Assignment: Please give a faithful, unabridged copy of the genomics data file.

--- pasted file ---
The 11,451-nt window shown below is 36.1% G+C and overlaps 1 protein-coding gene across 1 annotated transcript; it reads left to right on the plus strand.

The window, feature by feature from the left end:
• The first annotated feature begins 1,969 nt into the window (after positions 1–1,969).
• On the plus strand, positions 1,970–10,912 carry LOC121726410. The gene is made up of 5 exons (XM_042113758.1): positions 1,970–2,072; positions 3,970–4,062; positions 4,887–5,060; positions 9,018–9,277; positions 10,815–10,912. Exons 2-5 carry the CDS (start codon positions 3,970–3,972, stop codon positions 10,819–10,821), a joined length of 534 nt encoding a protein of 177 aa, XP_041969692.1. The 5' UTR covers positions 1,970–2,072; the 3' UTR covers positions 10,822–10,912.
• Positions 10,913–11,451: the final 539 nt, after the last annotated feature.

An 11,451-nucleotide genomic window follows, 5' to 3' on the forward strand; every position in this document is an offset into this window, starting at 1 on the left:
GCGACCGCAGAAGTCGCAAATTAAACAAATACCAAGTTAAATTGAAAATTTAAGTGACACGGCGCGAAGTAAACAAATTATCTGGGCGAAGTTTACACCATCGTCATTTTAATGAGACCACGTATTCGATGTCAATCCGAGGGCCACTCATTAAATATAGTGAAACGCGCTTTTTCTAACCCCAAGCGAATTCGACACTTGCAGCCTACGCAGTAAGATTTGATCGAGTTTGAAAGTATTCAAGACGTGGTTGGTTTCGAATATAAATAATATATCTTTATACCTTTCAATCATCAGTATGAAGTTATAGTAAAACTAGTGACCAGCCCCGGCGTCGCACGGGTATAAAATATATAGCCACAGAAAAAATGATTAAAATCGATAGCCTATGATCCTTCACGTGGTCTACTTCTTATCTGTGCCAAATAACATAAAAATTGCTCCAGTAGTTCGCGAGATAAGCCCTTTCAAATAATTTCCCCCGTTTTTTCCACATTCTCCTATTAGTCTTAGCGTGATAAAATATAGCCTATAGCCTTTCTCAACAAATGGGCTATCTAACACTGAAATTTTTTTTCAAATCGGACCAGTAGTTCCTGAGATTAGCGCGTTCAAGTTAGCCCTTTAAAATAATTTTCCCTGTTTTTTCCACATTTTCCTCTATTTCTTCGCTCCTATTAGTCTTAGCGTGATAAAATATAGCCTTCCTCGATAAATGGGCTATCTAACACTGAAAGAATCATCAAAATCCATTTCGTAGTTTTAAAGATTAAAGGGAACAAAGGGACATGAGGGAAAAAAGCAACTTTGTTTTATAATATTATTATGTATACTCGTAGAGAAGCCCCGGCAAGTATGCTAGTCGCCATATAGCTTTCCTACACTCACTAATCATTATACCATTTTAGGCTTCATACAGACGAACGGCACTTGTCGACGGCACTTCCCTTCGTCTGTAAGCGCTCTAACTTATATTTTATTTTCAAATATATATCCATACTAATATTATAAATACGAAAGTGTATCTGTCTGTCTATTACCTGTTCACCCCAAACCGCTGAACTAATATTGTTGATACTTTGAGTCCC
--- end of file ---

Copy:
The 11,451-nt window shown below is 36.1% G+C and overlaps 1 protein-coding gene across 1 annotated transcript; it reads left to right on the plus strand.

The window, feature by feature from the left end:
• The first annotated feature begins 1,969 nt into the window (after positions 1–1,969).
• On the plus strand, positions 1,970–10,912 carry LOC121726410. The gene is made up of 5 exons (XM_042113758.1): positions 1,970–2,072; positions 3,970–4,062; positions 4,887–5,060; positions 9,018–9,277; positions 10,815–10,912. Exons 2-5 carry the CDS (start codon positions 3,970–3,972, stop codon positions 10,819–10,821), a joined length of 534 nt encoding a protein of 177 aa, XP_041969692.1. The 5' UTR covers positions 1,970–2,072; the 3' UTR covers positions 10,822–10,912.
• Positions 10,913–11,451: the final 539 nt, after the last annotated feature.

An 11,451-nucleotide genomic window follows, 5' to 3' on the forward strand; every position in this document is an offset into this window, starting at 1 on the left:
GCGACCGCAGAAGTCGCAAATTAAACAAATACCAAGTTAAATTGAAAATTTAAGTGACACGGCGCGAAGTAAACAAATTATCTGGGCGAAGTTTACACCATCGTCATTTTAATGAGACCACGTATTCGATGTCAATCCGAGGGCCACTCATTAAATATAGTGAAACGCGCTTTTTCTAACCCCAAGCGAATTCGACACTTGCAGCCTACGCAGTAAGATTTGATCGAGTTTGAAAGTATTCAAGACGTGGTTGGTTTCGAATATAAATAATATATCTTTATACCTTTCAATCATCAGTATGAAGTTATAGTAAAACTAGTGACCAGCCCCGGCGTCGCACGGGTATAAAATATATAGCCACAGAAAAAATGATTAAAATCGATAGCCTATGATCCTTCACGTGGTCTACTTCTTATCTGTGCCAAATAACATAAAAATTGCTCCAGTAGTTCGCGAGATAAGCCCTTTCAAATAATTTCCCCCGTTTTTTCCACATTCTCCTATTAGTCTTAGCGTGATAAAATATAGCCTATAGCCTTTCTCAACAAATGGGCTATCTAACACTGAAATTTTTTTTCAAATCGGACCAGTAGTTCCTGAGATTAGCGCGTTCAAGTTAGCCCTTTAAAATAATTTTCCCTGTTTTTTCCACATTTTCCTCTATTTCTTCGCTCCTATTAGTCTTAGCGTGATAAAATATAGCCTTCCTCGATAAATGGGCTATCTAACACTGAAAGAATCATCAAAATCCATTTCGTAGTTTTAAAGATTAAAGGGAACAAAGGGACATGAGGGAAAAAAGCAACTTTGTTTTATAATATTATTATGTATACTCGTAGAGAAGCCCCGGCAAGTATGCTAGTCGCCATATAGCTTTCCTACACTCACTAATCATTATACCATTTTAGGCTTCATACAGACGAACGGCACTTGTCGACGGCACTTCCCTTCGTCTGTAAGCGCTCTAACTTATATTTTATTTTCAAATATATATCCATACTAATATTATAAATACGAAAGTGTATCTGTCTGTCTATTACCTGTTCACCCCAAACCGCTGAACTAATATTGTTGATACTTTGAGTCCC